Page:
TORONTO — A new study from Statistics Canada reports that immigrants were more likely to die of COVID-19 than Canadian-born individuals during the first wave of the pandemic.
The report, released by StatCan on Wednesday, suggests that immigrants faced a higher mortality risk because they predominantly work in essential industries and live in overcrowded dwellings or multi-generational housing, which increases transmission risk.
While COVID-19 deaths in Canada were overwhelmingly among seniors, the study found that “the share of COVID-19-related deaths among immigrants was greater than their share of the total Canadian population.”
According to the study, immigrants accounted for 25 per cent of Canada’s COVID-19 deaths between March 2020 – when the country’s first virus-related death was reported — and July 4, 2020, despite the group only accounting for 22 per cent of the total population, as per the 2016 Census.
Among those younger than 65, the agency found that immigrants make up 20 per cent of Canada’s population, but accounted for 30 per cent of all COVID-19-related deaths.
“The disproportionate death burden among immigrants was also high among males, as well as in Ontario, Quebec and, particularly, British Columbia, where immigrants comprise 28% of the population, but represented 41% of the COVID-19 deaths,” StatCan said in the study.
StatCan reported that nearly half of COVID-19 deaths in immigrants were reported in Quebec (48 per cent), followed by 45 per cent on Ontario and 4 per cent in B.C.
“Among non-immigrants, the proportions were 73%, 22% and 2%, respectively,” the study said.
The study found that the majority of these immigrant deaths were concentrated in major centres, specifically Montreal, Toronto and Vancouver.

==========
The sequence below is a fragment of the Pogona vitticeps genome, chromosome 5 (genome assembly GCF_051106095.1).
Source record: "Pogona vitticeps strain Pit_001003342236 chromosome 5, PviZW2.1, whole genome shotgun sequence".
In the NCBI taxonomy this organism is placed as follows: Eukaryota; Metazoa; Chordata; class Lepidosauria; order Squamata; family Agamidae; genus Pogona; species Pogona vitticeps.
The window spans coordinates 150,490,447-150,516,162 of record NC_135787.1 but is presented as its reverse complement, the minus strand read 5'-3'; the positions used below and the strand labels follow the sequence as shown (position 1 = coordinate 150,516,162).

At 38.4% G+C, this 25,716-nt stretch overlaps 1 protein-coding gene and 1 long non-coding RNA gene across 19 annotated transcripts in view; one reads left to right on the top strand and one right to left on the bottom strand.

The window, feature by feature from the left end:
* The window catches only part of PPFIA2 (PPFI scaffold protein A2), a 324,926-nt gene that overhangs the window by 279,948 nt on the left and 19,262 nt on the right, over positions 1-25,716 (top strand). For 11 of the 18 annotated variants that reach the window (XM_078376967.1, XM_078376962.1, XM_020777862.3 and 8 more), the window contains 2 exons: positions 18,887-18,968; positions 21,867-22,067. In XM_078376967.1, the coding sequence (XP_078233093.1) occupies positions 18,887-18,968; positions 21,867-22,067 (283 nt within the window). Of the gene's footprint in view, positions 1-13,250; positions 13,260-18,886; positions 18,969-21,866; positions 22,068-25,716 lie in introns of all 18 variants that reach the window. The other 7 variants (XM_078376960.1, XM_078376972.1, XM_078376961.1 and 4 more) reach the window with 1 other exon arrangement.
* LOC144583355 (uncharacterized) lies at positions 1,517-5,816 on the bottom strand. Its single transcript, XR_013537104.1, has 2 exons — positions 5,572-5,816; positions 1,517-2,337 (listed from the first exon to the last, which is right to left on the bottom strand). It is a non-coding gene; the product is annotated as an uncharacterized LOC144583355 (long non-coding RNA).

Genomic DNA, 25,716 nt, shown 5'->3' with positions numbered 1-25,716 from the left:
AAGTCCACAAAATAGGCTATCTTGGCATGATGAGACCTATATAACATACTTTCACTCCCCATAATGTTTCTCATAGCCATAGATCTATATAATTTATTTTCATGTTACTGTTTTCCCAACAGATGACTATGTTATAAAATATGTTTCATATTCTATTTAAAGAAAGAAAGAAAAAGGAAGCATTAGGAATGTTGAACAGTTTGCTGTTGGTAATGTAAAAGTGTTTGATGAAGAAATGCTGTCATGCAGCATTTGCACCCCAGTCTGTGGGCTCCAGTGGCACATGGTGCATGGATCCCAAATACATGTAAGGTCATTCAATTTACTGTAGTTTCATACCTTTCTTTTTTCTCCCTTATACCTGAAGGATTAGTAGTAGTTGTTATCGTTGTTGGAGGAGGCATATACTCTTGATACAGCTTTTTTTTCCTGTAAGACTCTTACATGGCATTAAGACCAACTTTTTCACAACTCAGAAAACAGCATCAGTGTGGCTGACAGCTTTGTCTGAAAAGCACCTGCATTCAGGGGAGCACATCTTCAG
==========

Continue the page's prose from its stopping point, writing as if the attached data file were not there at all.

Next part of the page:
Among the immigrants who died from COVID-19, the majority were among those who arrived in Canada before 1980 and were older, according to StatCan. The agency said nine per cent of immigrant deaths due to the coronavirus were among those who landed between 2000 and 2018.
StatCan found that close to half of Canada’s total immigrant deaths were of those from “traditional source countries,” including the U.S. and European countries, and 12 per cent were immigrants from Asia.
The agency noted that immigrants are “disproportionally” at increased risk of COVID-19 infection and mortality because they are more likely to be employed in essential industries and occupations that are associated with a greater risk of virus transmission, such as in health care or long-term care settings.
StatCan said that many newly arrived immigrants live in low-income housing, overcrowded dwellings, or multigenerational households which also increases their transmission risk.
The agency added that lower language proficiency and health literacy may also make it more difficult for some immigrants to understand and follow public-health guidelines to help reduce their risk of COVID-19 infection.
StatCan acknowledged that these factors are specific to Canadian immigrants. The agency noted that evidence from international studies on COVID-19 deaths in immigrants is “mixed.”
According to the study, France reported high immigrant mortality related to COVID-19 while international migrants living in Italy showed no increased risk of poor virus outcomes.
Similarly to Canada, preliminary results in the U.S. showed increased COVID-19 mortality among immigrants and ethnic minorities.
StatCan said these findings can help inform “targeted public health efforts” to minimize COVID-19 deaths among Canadian immigrants going forward.
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